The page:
“If it’s in a neighborhood where there’s not enough turnover and things tend to not appreciate very well, and no one buys there in the season that's going to be hitting in two months, it's going to be pointless because it's going to sit on the market for the next six,” explains experienced buyer's agent Emily Franklin. “That home, no matter how easy to fix up and how good it looks like on the surface, as an investment you’re not going to get your return.  

So it’s not just how easy is it going to be to fix up, it’s also: where is it located, and what are the sales patterns of that neighborhood. So you have to combine the two, when you consider how much it’s going to cost.”

Foreclosed Auction Homes

Many house flippers find their homes at public auctions, where foreclosed homes are sold. It's possible to get a good deal on foreclosed homes - but the savings does come with substantial risk.

Foreclosed homes have often been abandoned by the time they get to the market, which can lead to a variety of problems - mold damage is a common issue, for example. It’s also likely that the home has many of the issues that would normally pop up during a home inspection (like water damage or a badly done renovation) - but you won’t be able to view the home at all before buying it.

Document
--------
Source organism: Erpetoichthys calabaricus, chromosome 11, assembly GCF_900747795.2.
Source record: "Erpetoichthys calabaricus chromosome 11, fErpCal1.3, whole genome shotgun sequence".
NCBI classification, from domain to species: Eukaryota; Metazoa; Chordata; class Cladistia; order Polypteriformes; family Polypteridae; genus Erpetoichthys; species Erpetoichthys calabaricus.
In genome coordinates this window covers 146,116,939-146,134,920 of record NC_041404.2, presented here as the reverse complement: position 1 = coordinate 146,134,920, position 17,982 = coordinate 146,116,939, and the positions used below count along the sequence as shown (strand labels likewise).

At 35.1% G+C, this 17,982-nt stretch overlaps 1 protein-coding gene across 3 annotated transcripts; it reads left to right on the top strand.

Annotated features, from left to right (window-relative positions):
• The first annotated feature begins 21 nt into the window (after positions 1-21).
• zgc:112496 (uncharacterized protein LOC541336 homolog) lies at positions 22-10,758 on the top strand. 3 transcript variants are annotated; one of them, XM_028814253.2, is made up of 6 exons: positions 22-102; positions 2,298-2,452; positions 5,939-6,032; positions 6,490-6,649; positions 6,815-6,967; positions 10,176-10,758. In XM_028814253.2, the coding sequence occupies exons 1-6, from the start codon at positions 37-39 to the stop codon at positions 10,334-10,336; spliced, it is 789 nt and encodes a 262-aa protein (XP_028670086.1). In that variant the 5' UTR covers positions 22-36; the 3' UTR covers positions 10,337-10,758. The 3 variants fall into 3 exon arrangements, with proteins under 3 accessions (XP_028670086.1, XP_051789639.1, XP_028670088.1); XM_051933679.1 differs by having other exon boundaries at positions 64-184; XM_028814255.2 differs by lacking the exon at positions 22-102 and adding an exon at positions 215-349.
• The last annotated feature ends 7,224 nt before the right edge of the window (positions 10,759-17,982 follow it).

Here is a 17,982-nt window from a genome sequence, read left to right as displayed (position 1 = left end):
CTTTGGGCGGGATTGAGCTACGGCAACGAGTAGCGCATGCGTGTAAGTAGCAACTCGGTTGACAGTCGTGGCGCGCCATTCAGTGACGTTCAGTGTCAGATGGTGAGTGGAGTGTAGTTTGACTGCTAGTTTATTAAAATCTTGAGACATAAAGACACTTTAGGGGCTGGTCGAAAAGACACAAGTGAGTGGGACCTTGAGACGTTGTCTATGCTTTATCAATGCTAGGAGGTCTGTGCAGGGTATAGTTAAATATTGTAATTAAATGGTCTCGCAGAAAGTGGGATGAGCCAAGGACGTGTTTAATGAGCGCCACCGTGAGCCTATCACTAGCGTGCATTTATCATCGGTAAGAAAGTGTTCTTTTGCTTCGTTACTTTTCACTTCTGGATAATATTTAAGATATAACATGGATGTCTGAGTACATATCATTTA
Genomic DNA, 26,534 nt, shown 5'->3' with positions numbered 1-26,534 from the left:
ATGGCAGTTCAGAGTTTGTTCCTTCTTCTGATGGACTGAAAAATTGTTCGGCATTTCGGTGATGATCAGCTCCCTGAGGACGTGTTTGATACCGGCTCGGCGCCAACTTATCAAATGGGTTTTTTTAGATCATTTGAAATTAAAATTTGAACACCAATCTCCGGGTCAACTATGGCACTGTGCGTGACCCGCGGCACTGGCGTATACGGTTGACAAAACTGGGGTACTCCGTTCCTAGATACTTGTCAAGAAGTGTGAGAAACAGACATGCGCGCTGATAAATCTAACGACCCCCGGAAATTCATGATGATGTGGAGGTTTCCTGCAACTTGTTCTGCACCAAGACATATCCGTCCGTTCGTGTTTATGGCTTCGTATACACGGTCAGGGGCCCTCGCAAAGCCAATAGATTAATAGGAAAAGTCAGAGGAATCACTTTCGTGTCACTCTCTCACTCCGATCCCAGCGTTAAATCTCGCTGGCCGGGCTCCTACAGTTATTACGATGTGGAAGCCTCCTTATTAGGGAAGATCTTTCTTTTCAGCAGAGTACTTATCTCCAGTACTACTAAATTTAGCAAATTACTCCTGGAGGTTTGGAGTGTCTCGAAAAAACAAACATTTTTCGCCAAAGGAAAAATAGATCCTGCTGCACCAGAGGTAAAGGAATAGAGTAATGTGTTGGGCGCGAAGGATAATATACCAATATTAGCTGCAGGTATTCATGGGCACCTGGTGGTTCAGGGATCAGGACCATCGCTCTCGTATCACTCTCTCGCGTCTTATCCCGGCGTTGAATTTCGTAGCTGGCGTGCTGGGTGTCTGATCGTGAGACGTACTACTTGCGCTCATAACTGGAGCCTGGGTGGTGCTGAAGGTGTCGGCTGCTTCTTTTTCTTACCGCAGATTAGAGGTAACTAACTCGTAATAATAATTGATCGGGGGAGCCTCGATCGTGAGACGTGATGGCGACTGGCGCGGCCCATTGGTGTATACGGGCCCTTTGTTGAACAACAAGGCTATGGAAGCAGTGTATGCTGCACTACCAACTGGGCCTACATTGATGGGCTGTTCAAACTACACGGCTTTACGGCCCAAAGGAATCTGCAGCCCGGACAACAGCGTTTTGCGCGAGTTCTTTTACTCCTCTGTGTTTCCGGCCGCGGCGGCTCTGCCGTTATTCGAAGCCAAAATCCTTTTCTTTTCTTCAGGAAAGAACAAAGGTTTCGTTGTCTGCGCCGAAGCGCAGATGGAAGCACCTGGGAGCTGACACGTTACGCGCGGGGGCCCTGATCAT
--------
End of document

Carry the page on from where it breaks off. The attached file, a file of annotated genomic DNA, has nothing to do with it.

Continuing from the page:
In addition, most banks will not give you a loan for an auction home, so you’ll need to rely on cash or loans from alternative sources (friends and family, or an investor). 

In Philadelphia, you can find available auction homes through the Sheriff’s Office.

Find FSBOs

If you have a neighborhood or region in mind, take a walk around and see if there’s any FSBO (for sale by owner) signs out (you may find them on the MLS as well). FSBO homes can be great investment opportunities because FSBO homes sell for an average of $60,000 less than they would on the open market. And because agents aren’t usually taking clients to FSBOs, you’ll likely have less competition as well.